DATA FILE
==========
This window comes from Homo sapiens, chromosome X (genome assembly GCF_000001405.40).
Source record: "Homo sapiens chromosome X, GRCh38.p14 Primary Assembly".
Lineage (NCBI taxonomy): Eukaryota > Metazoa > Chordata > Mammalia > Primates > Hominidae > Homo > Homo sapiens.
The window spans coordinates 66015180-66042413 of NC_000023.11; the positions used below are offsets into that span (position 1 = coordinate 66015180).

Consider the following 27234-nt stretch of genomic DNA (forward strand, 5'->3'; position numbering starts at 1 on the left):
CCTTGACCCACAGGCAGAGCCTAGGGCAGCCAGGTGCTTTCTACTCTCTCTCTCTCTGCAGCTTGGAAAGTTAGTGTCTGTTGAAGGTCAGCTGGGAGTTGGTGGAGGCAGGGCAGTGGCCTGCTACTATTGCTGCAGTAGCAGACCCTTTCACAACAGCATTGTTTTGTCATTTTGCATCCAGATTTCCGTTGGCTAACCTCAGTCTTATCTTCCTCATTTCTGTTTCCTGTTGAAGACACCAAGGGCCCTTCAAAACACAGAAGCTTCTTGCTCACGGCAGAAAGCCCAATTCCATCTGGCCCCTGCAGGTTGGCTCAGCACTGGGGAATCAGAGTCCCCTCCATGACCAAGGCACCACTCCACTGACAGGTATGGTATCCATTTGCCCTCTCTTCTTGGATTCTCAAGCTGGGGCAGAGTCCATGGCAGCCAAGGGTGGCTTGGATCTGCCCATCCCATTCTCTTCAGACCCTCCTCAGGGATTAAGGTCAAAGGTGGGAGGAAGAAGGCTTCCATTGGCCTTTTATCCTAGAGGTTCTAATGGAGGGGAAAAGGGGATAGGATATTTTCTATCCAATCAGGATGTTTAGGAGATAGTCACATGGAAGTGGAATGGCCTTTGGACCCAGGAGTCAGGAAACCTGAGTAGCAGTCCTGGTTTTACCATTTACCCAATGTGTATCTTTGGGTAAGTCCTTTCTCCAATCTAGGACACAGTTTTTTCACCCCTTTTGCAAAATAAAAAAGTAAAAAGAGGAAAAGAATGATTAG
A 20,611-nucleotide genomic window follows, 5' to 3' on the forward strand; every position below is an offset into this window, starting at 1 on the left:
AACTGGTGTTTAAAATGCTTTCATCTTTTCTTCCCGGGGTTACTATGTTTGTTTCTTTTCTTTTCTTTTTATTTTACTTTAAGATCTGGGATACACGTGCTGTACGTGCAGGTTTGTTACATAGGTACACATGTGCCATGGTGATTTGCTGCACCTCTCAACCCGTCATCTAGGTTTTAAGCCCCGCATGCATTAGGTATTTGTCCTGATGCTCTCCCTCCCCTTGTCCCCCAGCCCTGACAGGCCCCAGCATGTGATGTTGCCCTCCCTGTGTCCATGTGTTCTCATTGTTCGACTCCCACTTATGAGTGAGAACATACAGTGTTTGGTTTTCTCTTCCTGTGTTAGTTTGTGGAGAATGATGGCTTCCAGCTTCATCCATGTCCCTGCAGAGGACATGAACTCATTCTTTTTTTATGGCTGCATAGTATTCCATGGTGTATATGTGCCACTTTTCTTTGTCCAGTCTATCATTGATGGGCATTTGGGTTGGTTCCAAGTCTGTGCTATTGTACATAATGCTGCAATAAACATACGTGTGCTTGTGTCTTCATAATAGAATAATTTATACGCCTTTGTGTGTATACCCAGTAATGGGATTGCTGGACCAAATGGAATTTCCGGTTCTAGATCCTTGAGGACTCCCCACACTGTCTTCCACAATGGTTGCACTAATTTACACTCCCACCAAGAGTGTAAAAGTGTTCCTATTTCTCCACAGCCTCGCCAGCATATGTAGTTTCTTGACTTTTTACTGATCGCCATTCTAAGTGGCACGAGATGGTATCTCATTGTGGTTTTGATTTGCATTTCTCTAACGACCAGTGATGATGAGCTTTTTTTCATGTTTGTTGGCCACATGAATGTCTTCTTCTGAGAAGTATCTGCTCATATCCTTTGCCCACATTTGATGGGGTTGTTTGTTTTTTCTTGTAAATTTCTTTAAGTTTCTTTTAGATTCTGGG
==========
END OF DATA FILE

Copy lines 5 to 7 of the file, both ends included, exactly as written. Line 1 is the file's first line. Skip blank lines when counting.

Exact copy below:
Consider the following 27234-nt stretch of genomic DNA (forward strand, 5'->3'; position numbering starts at 1 on the left):
CCTTGACCCACAGGCAGAGCCTAGGGCAGCCAGGTGCTTTCTACTCTCTCTCTCTCTGCAGCTTGGAAAGTTAGTGTCTGTTGAAGGTCAGCTGGGAGTTGGTGGAGGCAGGGCAGTGGCCTGCTACTATTGCTGCAGTAGCAGACCCTTTCACAACAGCATTGTTTTGTCATTTTGCATCCAGATTTCCGTTGGCTAACCTCAGTCTTATCTTCCTCATTTCTGTTTCCTGTTGAAGACACCAAGGGCCCTTCAAAACACAGAAGCTTCTTGCTCACGGCAGAAAGCCCAATTCCATCTGGCCCCTGCAGGTTGGCTCAGCACTGGGGAATCAGAGTCCCCTCCATGACCAAGGCACCACTCCACTGACAGGTATGGTATCCATTTGCCCTCTCTTCTTGGATTCTCAAGCTGGGGCAGAGTCCATGGCAGCCAAGGGTGGCTTGGATCTGCCCATCCCATTCTCTTCAGACCCTCCTCAGGGATTAAGGTCAAAGGTGGGAGGAAGAAGGCTTCCATTGGCCTTTTATCCTAGAGGTTCTAATGGAGGGGAAAAGGGGATAGGATATTTTCTATCCAATCAGGATGTTTAGGAGATAGTCACATGGAAGTGGAATGGCCTTTGGACCCAGGAGTCAGGAAACCTGAGTAGCAGTCCTGGTTTTACCATTTACCCAATGTGTATCTTTGGGTAAGTCCTTTCTCCAATCTAGGACACAGTTTTTTCACCCCTTTTGCAAAATAAAAAAGTAAAAAGAGGAAAAGAATGATTAG
A 20,611-nucleotide genomic window follows, 5' to 3' on the forward strand; every position below is an offset into this window, starting at 1 on the left: